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J Grad Med Educ. 2012 Mar;4(1):47-51. doi: 10.4300/JGME-D-11-00145.1.

Determining need for remediation through postrotation evaluations.



Postrotation evaluations are frequently used by residency program directors for early detection of residents with academic difficulties; however, the accuracy of these evaluations in assessing resident performance has been questioned.


This retrospective case-control study examines the ability of postrotation evaluation characteristics to predict the need for remediation. We compared the evaluations of 17 residents who were placed on academic warning or probation, from 2000 to 2007, with those for a group of peers matched on sex, postgraduate year (PGY), and entering class.


The presence of an outlier evaluation, the number of words written in the comments section, and the percentage of evaluations with negative or ambiguous comments were all associated with the need for remediation (P  =  .01, P  =  .001, P  =  .002, P  =  < .001, respectively). In contrast, United States Medical Licensing Examination step 1 and step 2 scores, total number of evaluations received, and percentage of positive comments on the evaluations were not associated with the need for remediation (P  =  .06, P  =  .87, P  =  .55, respectively).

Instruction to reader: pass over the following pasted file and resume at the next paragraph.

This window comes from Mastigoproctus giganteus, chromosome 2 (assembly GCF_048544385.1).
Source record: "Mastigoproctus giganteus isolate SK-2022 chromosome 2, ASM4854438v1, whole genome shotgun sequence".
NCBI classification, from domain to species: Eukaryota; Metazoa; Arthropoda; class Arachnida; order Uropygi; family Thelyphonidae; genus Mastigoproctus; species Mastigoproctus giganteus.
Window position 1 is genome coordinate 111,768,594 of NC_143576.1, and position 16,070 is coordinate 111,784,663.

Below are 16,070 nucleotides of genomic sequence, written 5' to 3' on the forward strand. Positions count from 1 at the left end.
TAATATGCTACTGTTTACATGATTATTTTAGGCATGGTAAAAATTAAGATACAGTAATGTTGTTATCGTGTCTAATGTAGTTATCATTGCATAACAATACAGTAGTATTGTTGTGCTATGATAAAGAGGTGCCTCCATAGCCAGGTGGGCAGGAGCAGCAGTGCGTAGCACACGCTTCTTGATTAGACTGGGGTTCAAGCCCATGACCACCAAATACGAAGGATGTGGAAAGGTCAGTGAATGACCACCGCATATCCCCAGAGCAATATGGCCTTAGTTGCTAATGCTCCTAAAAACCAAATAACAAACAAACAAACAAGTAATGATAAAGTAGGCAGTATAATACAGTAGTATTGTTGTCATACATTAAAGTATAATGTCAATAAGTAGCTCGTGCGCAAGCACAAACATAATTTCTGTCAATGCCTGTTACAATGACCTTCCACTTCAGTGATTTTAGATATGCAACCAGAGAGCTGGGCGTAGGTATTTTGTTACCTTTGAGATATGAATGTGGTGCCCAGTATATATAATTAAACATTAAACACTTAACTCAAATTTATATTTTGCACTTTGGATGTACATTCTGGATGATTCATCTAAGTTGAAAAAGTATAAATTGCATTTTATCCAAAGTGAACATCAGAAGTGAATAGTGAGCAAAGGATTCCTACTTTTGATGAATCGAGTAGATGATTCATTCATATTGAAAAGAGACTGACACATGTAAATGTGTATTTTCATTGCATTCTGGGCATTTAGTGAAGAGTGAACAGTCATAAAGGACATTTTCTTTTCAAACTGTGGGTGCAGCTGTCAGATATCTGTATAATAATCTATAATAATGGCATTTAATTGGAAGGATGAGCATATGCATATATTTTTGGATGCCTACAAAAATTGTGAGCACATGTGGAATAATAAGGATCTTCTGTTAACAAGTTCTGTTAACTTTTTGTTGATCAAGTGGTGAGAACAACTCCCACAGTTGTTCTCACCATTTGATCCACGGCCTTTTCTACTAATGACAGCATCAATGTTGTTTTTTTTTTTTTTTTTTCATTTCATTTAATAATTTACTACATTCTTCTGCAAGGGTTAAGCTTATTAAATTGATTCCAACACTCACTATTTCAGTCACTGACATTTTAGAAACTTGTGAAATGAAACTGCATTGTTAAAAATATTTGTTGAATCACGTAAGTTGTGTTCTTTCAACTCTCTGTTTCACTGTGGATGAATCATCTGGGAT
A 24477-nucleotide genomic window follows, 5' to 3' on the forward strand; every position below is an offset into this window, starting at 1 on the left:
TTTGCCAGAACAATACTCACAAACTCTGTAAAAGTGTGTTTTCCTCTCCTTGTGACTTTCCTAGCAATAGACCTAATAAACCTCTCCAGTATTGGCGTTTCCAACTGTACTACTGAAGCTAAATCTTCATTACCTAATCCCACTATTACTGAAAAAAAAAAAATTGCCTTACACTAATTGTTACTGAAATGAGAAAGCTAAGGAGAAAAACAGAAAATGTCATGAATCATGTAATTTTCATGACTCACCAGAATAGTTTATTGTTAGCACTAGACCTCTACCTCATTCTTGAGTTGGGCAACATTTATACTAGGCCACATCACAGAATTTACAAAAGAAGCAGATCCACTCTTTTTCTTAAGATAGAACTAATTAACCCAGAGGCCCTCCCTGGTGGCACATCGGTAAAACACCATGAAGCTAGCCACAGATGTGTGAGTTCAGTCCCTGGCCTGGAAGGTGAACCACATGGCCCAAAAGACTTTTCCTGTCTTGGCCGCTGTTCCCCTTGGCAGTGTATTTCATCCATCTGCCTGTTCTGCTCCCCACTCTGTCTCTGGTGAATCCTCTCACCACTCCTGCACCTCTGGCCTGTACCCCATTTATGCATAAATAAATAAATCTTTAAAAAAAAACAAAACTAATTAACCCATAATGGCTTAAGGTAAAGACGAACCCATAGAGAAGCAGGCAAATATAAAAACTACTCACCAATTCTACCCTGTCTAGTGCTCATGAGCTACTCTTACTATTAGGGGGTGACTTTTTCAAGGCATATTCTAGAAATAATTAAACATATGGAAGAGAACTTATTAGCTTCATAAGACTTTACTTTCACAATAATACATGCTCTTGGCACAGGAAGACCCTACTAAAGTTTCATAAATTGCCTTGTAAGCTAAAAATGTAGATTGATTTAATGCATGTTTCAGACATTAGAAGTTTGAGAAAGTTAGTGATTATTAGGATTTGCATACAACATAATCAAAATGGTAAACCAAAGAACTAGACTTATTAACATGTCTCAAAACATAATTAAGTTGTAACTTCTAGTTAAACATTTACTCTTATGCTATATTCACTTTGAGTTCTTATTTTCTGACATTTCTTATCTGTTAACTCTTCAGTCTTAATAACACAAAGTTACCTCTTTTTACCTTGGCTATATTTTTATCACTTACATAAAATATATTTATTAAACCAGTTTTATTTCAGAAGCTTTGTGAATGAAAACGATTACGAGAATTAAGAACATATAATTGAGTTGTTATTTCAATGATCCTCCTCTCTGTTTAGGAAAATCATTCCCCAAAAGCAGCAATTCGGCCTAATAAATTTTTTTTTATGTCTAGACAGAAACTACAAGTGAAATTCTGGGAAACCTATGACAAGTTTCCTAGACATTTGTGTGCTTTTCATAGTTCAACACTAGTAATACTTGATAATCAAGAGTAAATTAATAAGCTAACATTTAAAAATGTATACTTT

Despite ambiguous evaluation comments, the length and percentage of ambiguous or negative comments did indicate future need for remediation.


Our study demonstrates that postrotation evaluation characteristics can be used to identify residents as risk. However, larger prospective studies, encompassing multiple institutions, are needed to validate various evaluation methods in measuring resident performance and to accurately predict the need for remediation.

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